Perhaps all too fittingly, on Star Wars Day Vancouverites spotted what could easily be construed as some Unidentified Flying Objects -- a line of bright white lights crawling across the night sky.
What they were seeing is Starlink, another of Elon Musk’s endeavours to provide low-latency high-speed internet around the world. Launched at 3:01 p.m. EDT May 4 from the Kennedy Space Center in Florida off a SpaceX launchpad, a rocket carrying 60 Starlink satellites took to the sky and into space. Approximately an hour later the satellites were deployed.
Starlink’s website explains that when satellites are far from Earth, latency is high, resulting in poor performance for activities like video calls and online gaming. Starlink satellites are over 60 times closer to Earth than traditional satellites, resulting in lower latency and the ability to support services typically not possible with traditional satellite internet.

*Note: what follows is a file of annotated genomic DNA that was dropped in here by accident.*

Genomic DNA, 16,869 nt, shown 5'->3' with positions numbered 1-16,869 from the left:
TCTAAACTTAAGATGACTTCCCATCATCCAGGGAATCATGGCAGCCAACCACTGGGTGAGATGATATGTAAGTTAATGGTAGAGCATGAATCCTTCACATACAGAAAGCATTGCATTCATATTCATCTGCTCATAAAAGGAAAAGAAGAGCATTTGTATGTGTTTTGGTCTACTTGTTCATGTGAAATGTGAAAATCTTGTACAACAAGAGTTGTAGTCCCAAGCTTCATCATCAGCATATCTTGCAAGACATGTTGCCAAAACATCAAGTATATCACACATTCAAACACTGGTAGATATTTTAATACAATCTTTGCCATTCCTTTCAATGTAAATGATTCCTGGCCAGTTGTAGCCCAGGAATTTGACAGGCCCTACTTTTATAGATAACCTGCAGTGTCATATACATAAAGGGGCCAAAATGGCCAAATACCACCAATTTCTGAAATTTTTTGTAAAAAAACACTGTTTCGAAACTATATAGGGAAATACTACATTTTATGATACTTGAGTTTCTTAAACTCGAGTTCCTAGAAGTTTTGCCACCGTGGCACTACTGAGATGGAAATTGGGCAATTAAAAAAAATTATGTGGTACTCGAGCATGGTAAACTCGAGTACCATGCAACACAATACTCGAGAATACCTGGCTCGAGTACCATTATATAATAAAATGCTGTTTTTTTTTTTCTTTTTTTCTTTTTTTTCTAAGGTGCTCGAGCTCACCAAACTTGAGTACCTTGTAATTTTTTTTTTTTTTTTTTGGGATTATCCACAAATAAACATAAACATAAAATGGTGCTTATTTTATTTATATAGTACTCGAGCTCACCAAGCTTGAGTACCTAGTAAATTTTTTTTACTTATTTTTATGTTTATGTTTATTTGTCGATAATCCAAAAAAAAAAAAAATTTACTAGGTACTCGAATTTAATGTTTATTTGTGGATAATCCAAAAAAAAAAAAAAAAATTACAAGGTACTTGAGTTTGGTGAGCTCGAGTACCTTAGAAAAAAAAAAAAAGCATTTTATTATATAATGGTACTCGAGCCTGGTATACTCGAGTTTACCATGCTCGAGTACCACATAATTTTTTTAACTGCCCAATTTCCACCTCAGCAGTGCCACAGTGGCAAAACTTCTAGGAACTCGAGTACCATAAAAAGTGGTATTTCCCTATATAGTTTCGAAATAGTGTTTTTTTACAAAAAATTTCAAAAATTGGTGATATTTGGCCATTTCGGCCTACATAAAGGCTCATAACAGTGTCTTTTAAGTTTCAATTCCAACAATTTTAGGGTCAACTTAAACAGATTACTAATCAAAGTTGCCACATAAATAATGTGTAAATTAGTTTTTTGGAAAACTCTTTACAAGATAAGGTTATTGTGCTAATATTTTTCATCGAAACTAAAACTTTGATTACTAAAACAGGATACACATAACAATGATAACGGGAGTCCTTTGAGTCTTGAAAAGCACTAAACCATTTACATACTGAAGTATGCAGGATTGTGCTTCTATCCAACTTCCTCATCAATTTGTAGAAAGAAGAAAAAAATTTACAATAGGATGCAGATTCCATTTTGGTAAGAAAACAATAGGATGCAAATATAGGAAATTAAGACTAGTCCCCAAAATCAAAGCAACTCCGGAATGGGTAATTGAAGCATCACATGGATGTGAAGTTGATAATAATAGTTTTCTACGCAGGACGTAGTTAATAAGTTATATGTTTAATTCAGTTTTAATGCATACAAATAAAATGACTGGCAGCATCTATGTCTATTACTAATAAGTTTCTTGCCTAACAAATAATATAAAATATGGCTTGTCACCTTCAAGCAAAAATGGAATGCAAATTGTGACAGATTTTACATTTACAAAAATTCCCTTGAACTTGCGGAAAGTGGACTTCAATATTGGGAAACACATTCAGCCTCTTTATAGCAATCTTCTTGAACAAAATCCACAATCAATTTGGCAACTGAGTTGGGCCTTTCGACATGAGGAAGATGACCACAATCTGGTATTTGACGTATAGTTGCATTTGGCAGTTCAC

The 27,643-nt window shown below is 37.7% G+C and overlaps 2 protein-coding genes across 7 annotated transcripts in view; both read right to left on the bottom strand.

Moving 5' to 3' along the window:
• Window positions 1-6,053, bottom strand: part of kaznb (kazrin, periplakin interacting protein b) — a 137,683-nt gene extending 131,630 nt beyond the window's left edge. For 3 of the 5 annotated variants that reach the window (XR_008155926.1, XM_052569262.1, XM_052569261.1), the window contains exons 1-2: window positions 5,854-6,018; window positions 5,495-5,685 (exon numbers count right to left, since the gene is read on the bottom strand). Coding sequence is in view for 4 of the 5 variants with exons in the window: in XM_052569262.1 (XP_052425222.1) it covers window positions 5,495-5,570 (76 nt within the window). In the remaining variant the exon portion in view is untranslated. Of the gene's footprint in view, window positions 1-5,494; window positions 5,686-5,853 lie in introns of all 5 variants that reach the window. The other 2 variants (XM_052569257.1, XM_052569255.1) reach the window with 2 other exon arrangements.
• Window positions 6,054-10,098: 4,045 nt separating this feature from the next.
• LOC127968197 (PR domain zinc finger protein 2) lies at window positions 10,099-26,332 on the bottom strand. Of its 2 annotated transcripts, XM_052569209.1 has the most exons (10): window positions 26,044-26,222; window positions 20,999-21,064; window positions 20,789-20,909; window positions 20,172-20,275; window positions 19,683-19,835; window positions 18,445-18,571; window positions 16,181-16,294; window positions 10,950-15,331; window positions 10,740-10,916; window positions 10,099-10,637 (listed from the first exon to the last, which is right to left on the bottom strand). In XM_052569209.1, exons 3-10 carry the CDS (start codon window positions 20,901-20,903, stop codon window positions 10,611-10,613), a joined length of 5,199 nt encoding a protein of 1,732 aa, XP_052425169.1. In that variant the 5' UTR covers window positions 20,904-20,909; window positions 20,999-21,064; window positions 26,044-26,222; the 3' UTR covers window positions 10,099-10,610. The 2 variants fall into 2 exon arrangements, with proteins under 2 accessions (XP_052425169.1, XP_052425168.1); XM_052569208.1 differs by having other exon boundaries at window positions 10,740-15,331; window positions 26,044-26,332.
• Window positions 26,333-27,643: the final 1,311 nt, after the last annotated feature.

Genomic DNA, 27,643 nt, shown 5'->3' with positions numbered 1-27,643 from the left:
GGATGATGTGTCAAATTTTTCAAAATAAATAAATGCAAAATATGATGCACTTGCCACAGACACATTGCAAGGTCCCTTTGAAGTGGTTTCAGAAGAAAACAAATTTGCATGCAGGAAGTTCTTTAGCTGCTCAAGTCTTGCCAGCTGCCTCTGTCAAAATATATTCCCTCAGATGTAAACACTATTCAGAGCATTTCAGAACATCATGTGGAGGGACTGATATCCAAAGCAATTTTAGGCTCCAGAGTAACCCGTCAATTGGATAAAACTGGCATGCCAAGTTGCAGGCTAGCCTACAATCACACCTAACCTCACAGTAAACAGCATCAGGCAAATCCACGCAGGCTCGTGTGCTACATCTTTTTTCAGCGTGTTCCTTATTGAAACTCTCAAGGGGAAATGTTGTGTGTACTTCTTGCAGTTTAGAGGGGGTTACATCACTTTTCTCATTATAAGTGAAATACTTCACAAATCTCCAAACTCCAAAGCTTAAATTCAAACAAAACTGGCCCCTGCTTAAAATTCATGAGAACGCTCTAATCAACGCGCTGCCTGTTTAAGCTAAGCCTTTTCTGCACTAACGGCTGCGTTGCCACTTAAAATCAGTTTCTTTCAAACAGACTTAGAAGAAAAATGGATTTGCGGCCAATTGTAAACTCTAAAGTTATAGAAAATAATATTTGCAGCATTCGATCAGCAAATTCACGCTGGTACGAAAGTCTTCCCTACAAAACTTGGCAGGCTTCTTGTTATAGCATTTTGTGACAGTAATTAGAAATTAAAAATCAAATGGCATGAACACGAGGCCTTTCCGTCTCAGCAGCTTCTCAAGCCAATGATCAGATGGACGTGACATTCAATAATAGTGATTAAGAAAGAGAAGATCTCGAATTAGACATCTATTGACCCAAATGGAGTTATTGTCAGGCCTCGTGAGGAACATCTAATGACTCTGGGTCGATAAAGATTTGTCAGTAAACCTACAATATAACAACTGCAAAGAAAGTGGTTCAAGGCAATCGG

This most recent launch adds to the already in orbit 1,200 satellites that make up the Starlink network. No small task, the National Aeronautics and Space Administration (NASA) has supported the SpaceX endeavour in a joint agreement formalized in March.
“The focus of the agreement is on conjunction avoidance and launch collision avoidance between NASA spacecraft and the large constellation of SpaceX Starlink satellites, as well as related rideshare missions,” a release from NASA reads.
“The Starlink spacecraft are equipped with global navigation satellite service receivers to estimate orbital parameters, an ion propulsion system, and an autonomous maneuvering capability that provide data for prompt and proactive exchange of information. Both NASA and SpaceX benefit from this enhanced interaction by ensuring all parties involved are fully aware of the exact location of spacecraft and debris in orbit.”